By Natasha Nicholls, Research Assistant.
Institute for Research into Superdiversity, University of Birmingham.
Following the Taliban seizing control of Afghanistan, the country is facing a growing humanitarian crisis. Thousands are trying to flee the regime and have crowded outside Hamid Karzai International airport, currently the only operational route out of the country. Harrowing footage has shown babies being passed to soldiers and people tragically clinging to planes in a desperate attempt to escape.
The UK has a particular responsibility to offer sanctuary to Afghans whose lives are being threatened by the Taliban. But what should that support look like and what part can civil society play?
The Home Office recently announced the Afghan citizens’ resettlement scheme which aims to resettle 5,000 vulnerable refugees in the first year, with 20,000 resettled over the longer term. A specific scheme is welcome, but it is not nearly ambitious enough. It has the same quota as the Syrian vulnerable persons resettlement scheme (VPRS) despite the fact that the UK was an active participant in the Afghanistan conflict for 13 years.
The new scheme is additional to the Afghan relocations and assistance policy (ARAP) which aims to resettle those who assisted British operations in Afghanistan. However, this policy has been criticised for its strict criteria, as it only covers employees who were directly employed by the British Government excluding those who were subcontracted or those who worked for other organisations, such as the British Council for example.
Both schemes need to be more realistic about the threat posed to Afghans who worked with UK organisations and the sheer number of vulnerable people who require a safe sanctuary.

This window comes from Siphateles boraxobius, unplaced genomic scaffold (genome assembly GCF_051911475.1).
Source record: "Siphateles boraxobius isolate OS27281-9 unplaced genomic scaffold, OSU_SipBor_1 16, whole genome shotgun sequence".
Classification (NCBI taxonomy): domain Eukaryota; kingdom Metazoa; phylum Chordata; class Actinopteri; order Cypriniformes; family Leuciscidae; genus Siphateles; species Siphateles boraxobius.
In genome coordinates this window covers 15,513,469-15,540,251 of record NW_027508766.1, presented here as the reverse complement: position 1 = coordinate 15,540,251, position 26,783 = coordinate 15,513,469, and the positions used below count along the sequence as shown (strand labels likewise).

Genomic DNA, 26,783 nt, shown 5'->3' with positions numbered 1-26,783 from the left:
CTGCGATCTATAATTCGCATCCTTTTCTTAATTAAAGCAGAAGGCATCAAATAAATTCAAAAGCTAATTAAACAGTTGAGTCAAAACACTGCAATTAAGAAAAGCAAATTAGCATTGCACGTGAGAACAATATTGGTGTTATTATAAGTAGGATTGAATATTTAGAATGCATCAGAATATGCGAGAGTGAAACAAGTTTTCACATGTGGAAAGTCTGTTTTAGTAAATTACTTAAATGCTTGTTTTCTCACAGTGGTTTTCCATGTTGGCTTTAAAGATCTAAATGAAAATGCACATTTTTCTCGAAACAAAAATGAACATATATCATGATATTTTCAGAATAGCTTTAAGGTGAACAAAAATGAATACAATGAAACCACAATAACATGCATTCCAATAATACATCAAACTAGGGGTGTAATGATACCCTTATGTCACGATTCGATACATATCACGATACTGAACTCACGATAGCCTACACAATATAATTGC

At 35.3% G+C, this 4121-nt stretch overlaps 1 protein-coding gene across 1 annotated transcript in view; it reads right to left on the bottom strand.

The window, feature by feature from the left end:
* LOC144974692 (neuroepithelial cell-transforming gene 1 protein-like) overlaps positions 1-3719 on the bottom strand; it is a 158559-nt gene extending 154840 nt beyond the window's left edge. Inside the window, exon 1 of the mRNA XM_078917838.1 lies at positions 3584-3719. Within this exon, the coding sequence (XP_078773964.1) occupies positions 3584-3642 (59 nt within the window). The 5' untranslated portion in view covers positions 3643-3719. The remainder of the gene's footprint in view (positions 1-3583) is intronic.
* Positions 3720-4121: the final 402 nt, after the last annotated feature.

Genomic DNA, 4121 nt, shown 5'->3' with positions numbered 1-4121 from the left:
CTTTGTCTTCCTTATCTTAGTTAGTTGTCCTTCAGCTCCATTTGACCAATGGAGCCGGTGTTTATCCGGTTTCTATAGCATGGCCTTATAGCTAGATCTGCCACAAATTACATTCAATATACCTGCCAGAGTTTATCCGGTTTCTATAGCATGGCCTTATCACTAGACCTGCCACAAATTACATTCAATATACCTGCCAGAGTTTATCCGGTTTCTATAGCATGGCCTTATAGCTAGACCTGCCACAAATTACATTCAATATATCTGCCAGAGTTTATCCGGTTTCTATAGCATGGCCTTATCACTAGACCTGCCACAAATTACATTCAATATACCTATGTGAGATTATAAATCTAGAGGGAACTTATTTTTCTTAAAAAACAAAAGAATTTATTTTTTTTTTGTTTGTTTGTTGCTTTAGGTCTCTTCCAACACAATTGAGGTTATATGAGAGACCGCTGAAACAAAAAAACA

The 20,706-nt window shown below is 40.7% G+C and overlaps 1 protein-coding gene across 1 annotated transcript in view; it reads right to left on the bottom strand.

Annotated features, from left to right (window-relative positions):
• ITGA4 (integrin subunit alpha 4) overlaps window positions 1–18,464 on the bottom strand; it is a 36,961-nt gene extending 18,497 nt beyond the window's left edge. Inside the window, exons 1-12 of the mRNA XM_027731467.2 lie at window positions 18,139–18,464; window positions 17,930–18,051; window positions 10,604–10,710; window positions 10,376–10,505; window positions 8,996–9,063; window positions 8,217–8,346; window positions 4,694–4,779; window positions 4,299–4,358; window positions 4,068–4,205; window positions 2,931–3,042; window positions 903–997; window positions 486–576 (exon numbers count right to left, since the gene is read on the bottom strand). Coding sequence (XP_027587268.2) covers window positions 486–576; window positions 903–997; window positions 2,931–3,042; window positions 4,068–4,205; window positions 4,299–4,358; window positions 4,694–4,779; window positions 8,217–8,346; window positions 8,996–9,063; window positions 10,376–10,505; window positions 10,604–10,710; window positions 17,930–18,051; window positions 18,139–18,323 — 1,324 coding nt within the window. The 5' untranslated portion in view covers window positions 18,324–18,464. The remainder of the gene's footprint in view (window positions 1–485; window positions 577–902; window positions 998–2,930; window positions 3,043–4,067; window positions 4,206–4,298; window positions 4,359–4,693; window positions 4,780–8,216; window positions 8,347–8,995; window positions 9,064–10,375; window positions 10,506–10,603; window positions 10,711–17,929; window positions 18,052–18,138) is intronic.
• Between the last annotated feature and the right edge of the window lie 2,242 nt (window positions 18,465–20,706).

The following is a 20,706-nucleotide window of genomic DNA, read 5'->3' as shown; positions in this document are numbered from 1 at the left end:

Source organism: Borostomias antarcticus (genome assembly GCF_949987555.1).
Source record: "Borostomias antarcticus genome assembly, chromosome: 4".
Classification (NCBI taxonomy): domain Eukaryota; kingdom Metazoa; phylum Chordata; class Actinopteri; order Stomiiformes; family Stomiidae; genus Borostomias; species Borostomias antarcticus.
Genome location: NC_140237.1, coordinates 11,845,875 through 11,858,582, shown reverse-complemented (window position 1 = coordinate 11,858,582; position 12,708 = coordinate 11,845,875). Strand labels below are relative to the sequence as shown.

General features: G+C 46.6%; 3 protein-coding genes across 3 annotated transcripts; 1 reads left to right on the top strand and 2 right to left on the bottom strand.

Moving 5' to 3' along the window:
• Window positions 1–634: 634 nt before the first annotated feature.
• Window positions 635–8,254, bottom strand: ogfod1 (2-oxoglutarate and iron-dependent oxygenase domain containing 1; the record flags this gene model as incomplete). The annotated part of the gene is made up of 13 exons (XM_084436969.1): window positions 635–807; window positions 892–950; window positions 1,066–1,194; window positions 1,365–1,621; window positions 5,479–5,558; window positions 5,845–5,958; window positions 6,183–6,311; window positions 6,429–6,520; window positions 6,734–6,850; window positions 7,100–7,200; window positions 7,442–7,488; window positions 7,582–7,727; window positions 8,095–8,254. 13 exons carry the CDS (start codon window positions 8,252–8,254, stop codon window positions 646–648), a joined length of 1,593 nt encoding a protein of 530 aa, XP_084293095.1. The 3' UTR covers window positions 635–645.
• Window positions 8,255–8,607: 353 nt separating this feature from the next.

2. Support for UK Councils
The Afghan citizens resettlement scheme will require the support of UK councils. Currently, local authorities can veto requests from the Home Office to accommodate asylum seekers. The pressure to provide housing is therefore placed on a disproportionate number of councils. Local authorities should be encouraged and financially supported to offer sanctuary to the new arrivals, reducing the need to use hotels and former military barracks, neither of which offer suitable accommodation for traumatised refugees.
3. Asylum Seekers
In addition to increasing resettlement, the UK has a responsibility to Afghan asylum seekers who are currently in the UK waiting for their claim to be heard. Given the deteriorating situation in Afghanistan, immediate asylum must be granted to this group.
4. The Nationality and Borders Bill
If the UK government is serious about supporting Afghan refugees, then it must abandon the ‘resettlement-only’ plans which are set out in the Nationality and Borders Bill. The bill effectively criminalises those who independently travel to the UK to seek asylum. We must welcome those individuals whose only choice is to journey to the UK on their own.
5. Civil Society Support
Clearly, the UK government has an urgent role to play in the resettlement of Afghan refugees. But local groups can also play a vital role in resettling refugees in their own community. The UK Community Sponsorship Scheme enables groups to take responsibility for welcoming and resettling a vulnerable refugee family. So far, the scheme is limited to those who were affected by the Syrian conflict. But prior to the pandemic, the Home Office suggested that the scheme would be expanded to include those affected by other conflicts. Now is the time to expand community sponsorship to include those affected by the situation in Afghanistan and allow local communities to play a vital role in offering a new home to Afghans.